By Mike Robertson
We were fair belting along in Norman Maver’s 1913 Model T Ford. A little instrument near my feet showed 25 which I took to be miles-per-hour although in the open car it felt much faster. The bend at Skaill on the way to the Gloup was fast approaching. Had he noticed the bend? His foot shifted to the brake and heaving on it the car gradually slowed down and we took the bend safely.
Over 100 years ago this is what motoring was like and we got a glimpse of it in Orkney when the Scottish Section of the Veteran Car Company held their “Oor Orkney Odyssey” last week (24 – 30 Sept 23). As part of the “Odyssey”, on Friday, they took lunch at the Deerness Hall where the committee laid on soup, sandwiches and home bakes.
While they were having lunch I was able to look around the car park. To qualify as a veteran car it must have been built before 1918. Extraordinary, then, that one of the common questions they get asked is “Have you owned this from new?”. Fair to say most of the drivers or not in the first flush of youth but I didn’t see any who look like they were over 105!
At that time cars were often built by small local manufacturers with the emphasis on style rather than functionality. Some looked like horse-drawn carriages and one looked like a boat. Streamlining did not seem to be a priority but then they didn’t go all that fast. I particularly like the Napier which looked like a horse-drawn carriage with an engine and an elaborate car horn in the style of a serpent.
At the functional end there were several Model T Ford’s, the first mass-produced car. This was the car I got a run up to the Gloup in.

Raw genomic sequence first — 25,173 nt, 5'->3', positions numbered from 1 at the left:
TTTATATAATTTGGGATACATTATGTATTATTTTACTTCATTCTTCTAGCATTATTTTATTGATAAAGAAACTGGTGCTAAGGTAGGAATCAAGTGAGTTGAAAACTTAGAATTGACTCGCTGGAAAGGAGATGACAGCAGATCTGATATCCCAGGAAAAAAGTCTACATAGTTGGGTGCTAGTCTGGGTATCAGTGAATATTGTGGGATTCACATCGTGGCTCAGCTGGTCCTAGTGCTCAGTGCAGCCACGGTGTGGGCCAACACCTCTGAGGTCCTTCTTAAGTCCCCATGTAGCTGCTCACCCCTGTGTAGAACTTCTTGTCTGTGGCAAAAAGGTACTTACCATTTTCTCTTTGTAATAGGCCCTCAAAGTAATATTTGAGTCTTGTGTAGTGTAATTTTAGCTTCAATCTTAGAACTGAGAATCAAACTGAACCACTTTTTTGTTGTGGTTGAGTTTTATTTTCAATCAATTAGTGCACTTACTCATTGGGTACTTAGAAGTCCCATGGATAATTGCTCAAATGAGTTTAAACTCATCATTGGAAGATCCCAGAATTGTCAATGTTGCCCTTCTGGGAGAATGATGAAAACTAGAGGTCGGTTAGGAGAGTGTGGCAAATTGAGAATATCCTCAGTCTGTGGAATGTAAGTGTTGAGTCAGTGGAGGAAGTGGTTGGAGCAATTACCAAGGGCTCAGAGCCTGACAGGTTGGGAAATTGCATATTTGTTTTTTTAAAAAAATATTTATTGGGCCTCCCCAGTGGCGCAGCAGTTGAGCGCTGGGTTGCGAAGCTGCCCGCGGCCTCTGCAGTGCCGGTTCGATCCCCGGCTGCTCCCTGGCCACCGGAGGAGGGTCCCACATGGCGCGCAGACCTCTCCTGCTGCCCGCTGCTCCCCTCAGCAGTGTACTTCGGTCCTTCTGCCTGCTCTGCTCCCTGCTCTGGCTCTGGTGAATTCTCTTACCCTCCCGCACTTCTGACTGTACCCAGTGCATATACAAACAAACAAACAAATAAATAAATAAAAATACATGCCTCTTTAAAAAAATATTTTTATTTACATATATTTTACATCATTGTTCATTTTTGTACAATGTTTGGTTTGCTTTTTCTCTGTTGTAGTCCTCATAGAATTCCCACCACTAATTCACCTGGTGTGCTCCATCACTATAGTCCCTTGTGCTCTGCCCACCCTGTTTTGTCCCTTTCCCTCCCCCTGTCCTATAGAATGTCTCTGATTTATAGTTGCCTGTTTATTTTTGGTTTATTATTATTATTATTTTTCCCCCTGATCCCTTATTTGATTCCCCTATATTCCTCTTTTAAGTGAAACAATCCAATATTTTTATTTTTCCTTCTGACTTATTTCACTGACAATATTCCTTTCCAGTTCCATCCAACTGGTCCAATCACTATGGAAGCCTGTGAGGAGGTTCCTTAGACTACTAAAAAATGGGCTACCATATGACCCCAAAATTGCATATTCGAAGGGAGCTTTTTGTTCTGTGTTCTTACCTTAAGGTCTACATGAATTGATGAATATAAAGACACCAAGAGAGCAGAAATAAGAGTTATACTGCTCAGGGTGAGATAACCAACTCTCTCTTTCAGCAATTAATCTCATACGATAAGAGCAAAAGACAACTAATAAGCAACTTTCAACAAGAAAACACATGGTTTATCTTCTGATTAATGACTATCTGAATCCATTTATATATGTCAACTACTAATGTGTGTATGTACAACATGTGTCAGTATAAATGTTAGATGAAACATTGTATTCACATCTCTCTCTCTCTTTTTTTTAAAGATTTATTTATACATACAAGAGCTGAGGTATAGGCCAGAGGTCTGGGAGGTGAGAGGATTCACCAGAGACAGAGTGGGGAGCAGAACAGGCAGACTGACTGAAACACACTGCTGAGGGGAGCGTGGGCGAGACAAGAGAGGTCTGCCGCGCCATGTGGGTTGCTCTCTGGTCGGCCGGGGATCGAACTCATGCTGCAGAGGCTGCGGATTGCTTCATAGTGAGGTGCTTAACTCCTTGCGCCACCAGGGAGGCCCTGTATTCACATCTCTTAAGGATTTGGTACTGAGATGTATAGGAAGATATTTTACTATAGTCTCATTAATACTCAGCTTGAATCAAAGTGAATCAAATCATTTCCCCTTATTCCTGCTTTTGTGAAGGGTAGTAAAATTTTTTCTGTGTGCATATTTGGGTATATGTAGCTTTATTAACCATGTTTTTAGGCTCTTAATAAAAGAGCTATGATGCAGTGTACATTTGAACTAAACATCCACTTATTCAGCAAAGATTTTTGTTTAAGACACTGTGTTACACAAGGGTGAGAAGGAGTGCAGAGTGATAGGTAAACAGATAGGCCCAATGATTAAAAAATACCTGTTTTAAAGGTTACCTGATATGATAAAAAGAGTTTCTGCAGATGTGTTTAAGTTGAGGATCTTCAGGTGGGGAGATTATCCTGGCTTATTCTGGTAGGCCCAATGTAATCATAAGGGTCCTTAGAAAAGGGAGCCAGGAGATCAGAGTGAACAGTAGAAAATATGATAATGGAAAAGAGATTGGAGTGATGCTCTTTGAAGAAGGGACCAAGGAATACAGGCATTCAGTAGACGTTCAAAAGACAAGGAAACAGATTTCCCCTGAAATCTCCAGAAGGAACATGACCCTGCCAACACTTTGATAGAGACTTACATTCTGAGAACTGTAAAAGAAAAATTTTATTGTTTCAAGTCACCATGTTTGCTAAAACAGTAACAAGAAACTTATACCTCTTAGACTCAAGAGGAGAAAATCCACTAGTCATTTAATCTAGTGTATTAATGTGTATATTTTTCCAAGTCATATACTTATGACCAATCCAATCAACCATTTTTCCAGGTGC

The car’s controls intrigued me. There are three pedals. The right-hand one is the brake, not power-assisted so you have to press quite hard. The left-hand pedal is the gear change and clutch. It only has two gears, a low gear with the pedal pushed to the floor and a high gear with your foot off the pedal. In between the two gears is neutral with the clutch disengaged. The handbrake is linked to the foot pedals so when you pull it on neutral is engage and the clutch disengaged. The middle pedal is for reverse which is engaged when the pedal is pushed down. The accelerator is a lever on the right side of the steering wheel and a similar lever on the left adjusts the ignition advance and retard.
A head wind made the ride back from the Gloup feel even faster. When arrived back at the hall the other cars had left and that ended my glimpse into the motoring past. It was great to see all these veteran cars in such good condition and full working order. Thanks to Veteran Car Company, Scottish Section for bringing this to us and thanks all to the Deerness Hall committee for putting on what, by popular agreement of the visitors, was the best lunch of their visit.
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